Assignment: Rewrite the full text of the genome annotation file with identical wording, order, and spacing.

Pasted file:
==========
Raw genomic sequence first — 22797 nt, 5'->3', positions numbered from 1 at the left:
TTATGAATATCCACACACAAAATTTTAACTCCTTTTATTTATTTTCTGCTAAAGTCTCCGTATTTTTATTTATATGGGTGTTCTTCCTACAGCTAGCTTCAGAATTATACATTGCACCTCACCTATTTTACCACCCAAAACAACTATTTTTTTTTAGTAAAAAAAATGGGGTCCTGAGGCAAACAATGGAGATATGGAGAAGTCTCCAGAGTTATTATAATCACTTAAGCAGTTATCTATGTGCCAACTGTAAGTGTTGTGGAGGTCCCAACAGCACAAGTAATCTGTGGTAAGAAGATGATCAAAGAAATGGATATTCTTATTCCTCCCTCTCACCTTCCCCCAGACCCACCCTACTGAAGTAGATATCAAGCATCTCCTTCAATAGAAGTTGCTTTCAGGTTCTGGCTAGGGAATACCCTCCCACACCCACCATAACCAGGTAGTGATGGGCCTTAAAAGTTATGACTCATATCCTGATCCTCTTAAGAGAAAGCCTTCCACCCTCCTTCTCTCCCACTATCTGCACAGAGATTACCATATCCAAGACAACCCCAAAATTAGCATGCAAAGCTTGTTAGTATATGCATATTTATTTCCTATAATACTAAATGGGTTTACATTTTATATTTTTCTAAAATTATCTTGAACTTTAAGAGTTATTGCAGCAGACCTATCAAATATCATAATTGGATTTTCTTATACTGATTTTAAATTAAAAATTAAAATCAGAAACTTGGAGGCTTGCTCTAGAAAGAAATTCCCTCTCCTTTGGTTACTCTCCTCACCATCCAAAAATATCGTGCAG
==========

Raw genomic sequence first — 22797 nt, 5'->3', positions numbered from 1 at the left:
TTATGAATATCCACACACAAAATTTTAACTCCTTTTATTTATTTTCTGCTAAAGTCTCCGTATTTTTATTTATATGGGTGTTCTTCCTACAGCTAGCTTCAGAATTATACATTGCACCTCACCTATTTTACCACCCAAAACAACTATTTTTTTTTAGTAAAAAAAATGGGGTCCTGAGGCAAACAATGGAGATATGGAGAAGTCTCCAGAGTTATTATAATCACTTAAGCAGTTATCTATGTGCCAACTGTAAGTGTTGTGGAGGTCCCAACAGCACAAGTAATCTGTGGTAAGAAGATGATCAAAGAAATGGATATTCTTATTCCTCCCTCTCACCTTCCCCCAGACCCACCCTACTGAAGTAGATATCAAGCATCTCCTTCAATAGAAGTTGCTTTCAGGTTCTGGCTAGGGAATACCCTCCCACACCCACCATAACCAGGTAGTGATGGGCCTTAAAAGTTATGACTCATATCCTGATCCTCTTAAGAGAAAGCCTTCCACCCTCCTTCTCTCCCACTATCTGCACAGAGATTACCATATCCAAGACAACCCCAAAATTAGCATGCAAAGCTTGTTAGTATATGCATATTTATTTCCTATAATACTAAATGGGTTTACATTTTATATTTTTCTAAAATTATCTTGAACTTTAAGAGTTATTGCAGCAGACCTATCAAATATCATAATTGGATTTTCTTATACTGATTTTAAATTAAAAATTAAAATCAGAAACTTGGAGGCTTGCTCTAGAAAGAAATTCCCTCTCCTTTGGTTACTCTCCTCACCATCCAAAAATATCGTGCAG